Referring to FIG. 14, a detailed top view of carriage 130 is shown. Carriage 130 includes side support members 326 and 328 which are glideably coupled to and bear on tracks 126 and 128, which may be cylindrical steel rods. Crossbeam 330 extends transversely between members 326 and 328 and includes mounting bracket 138 which is rigidly clamped to chain 136 to provide for longitudinal motion of carriage 130 back and forth on tracks 126 and 128 as chain 136 moves. A cylindrical roller 332 is mounted to support members 326, 328 for rotation about its axle which is horizontally and perpendicularly positioned with respect to side members 66 and 68 of carriage frame 65. A stepper motor 340 is mounted rigidly on crossbeam 330. The rotor shaft of motor 340 is connected to and drives sprocket 338, which is connected by chain 336 to sprocket 334, which is directly coupled to and axially aligned with roller 332. Thus, roller 332 can be rotated about its axle by control of stepper motor 340. Roller 332 is provided with a fabric ply engaging mechanism 345 such as a plurality of projecting pins 348, which extend in a tangential direction from roller 332. Longitudinal slots 342 and 344 in roller 332 carry support members 346 which hold projecting pins 348 stationary with respect to the roller.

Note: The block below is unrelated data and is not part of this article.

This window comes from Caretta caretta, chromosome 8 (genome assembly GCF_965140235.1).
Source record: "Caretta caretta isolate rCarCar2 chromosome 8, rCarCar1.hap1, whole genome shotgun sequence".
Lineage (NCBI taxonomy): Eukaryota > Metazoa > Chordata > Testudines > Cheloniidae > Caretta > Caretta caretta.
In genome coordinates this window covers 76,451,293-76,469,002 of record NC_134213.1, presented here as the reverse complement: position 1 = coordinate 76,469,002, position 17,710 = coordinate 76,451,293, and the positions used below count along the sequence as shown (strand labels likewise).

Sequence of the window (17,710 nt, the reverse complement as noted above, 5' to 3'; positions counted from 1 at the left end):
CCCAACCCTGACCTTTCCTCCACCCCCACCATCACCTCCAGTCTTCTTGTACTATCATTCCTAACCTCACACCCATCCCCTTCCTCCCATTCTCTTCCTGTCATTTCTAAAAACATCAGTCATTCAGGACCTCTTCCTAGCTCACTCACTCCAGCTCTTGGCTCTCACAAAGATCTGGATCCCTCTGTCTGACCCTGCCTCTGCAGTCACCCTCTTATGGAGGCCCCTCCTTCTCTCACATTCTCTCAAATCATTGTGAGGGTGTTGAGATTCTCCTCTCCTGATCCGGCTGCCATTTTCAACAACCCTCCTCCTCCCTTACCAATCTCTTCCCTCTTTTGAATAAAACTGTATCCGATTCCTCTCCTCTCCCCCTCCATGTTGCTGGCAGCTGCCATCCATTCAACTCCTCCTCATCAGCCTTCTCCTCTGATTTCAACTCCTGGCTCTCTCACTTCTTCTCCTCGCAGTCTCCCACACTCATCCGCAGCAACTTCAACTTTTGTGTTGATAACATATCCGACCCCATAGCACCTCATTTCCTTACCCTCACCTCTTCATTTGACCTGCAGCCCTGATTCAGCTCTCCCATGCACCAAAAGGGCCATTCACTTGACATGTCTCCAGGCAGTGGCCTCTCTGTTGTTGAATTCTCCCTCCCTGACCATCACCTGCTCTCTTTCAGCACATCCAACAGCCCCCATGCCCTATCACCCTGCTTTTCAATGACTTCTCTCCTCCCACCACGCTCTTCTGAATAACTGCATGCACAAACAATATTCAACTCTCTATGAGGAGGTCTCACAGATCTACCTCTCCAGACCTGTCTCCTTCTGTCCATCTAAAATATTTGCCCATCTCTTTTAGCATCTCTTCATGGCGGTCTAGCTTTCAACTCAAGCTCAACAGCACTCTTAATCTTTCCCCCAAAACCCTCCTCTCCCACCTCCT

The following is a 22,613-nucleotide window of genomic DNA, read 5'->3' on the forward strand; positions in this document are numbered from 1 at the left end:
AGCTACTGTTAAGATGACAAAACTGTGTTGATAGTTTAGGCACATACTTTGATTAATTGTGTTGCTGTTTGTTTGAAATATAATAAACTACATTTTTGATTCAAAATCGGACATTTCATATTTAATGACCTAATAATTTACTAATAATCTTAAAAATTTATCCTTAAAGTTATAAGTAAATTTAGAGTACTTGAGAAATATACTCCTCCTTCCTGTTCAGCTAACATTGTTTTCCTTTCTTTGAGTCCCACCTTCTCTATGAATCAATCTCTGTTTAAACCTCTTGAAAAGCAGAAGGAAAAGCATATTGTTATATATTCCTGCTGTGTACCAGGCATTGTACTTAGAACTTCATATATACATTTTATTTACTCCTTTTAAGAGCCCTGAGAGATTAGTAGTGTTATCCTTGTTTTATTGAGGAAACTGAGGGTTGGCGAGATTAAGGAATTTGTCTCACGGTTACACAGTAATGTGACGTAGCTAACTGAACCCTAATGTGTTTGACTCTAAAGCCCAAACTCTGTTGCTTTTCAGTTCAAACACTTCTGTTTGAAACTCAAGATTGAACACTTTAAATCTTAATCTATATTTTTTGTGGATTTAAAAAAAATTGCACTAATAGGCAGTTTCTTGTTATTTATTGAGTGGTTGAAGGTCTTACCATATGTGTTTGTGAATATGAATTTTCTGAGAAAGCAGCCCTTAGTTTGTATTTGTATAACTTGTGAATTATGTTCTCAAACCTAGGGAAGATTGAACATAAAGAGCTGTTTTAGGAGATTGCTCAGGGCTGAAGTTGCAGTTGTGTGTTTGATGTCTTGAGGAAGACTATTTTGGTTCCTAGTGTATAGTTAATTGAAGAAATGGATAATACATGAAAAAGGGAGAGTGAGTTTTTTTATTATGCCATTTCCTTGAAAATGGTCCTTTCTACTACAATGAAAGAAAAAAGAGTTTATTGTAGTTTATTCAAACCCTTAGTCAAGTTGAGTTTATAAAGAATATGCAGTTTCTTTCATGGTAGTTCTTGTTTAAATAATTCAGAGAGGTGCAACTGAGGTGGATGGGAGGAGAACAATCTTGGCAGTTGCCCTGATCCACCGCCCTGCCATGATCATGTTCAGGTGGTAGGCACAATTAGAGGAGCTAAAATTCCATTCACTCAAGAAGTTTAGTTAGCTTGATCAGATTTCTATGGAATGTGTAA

FIG. 15 is a transverse cross-sectional view of roller 332 illustrating the mounting of fabric ply engaging mechanism 345 in slot 342, and is also illustrated in enlarged plan view in FIG. 16. Support member 346 includes a pair of set screw holes 356 for set screws (not shown) for holding pins 348 in place. Threaded central hole 358 is provided in member 346 for screw 352, which carries spring 354. Pressure applied by spring 354 against inside member 350 and screw 352 holds support member 346 in fixed longitudinal position on slot 346 during normal operation of apparatus 30, while also permitting easy longitudinal adjustment of member 346 when setting up carriage 130 for fabric plies of different widths. In practice, additional openings may be provided on roller 332 opposite slots 342 and 344 to facilitate mounting of pin support members 346 and 350.